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NATURAL HISTORY, TORONTO REGION

 

of two feet and a weight of eight pounds, but those I have seen were never more than half that size. As a food fish it is not generally appreciated, for its flesh seems to have absorbed too strong a flavour of the weeds among which it lives.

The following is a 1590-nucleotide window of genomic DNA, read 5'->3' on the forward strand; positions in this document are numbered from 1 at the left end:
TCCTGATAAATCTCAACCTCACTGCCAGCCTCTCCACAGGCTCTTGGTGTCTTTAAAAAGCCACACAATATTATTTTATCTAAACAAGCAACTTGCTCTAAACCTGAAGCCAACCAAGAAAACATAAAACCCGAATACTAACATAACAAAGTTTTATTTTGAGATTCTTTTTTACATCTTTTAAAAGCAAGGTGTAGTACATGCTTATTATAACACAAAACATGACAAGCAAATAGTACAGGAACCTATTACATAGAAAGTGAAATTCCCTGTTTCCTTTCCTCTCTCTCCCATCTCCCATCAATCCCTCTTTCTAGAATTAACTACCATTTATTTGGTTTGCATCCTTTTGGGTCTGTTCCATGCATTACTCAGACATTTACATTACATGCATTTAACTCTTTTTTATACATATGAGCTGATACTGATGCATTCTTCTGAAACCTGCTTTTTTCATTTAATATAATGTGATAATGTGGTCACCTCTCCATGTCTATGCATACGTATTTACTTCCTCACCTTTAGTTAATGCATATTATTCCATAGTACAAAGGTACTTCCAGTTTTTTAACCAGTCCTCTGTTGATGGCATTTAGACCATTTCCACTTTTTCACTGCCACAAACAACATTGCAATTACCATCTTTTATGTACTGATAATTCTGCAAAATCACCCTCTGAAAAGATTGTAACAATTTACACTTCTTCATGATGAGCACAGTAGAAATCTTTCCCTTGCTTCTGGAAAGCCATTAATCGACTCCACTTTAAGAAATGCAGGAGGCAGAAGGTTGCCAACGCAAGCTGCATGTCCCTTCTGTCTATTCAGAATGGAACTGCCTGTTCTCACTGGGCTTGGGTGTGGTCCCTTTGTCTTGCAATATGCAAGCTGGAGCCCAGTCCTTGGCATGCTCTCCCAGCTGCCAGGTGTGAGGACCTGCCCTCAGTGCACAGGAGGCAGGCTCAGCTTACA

32. Common Pike. Northern Pike. Lucius lucius (Linnaeus).—Common and generally distributed in all waters where there are sufficient weeds to afford it shelter. The Pike is one of the most voracious of our fishes, feeding upon any form of animal life which it is able to overpower. Under favourable circumstances it attains a large size, but in Toronto waters it is so constantly pursued that it does not get a chance to attain its full dimensions, and Pike of over ten pounds weight are becoming very rare. Spawning takes place in early spring, as soon as the ice breaks up ; the fish running up on to rush beds or grassy shallows for that purpose. The females are very prolific; one weighing thirty-two pounds was estimated by the late Professor Buckland to contain 595,000 ova. Many anglers profess to look upon the Pike with contempt, and treat its claim to be considered a game fish with derision. This is because it is usually taken by them in the summer months, when it is not in good condition. It is then soft in flesh and weedy in flavour; but in the autumn, after the weeds have died down, it is a different fish; then its flesh is firm and good, and its fighting powers will tax the angler's skill to the utmost.

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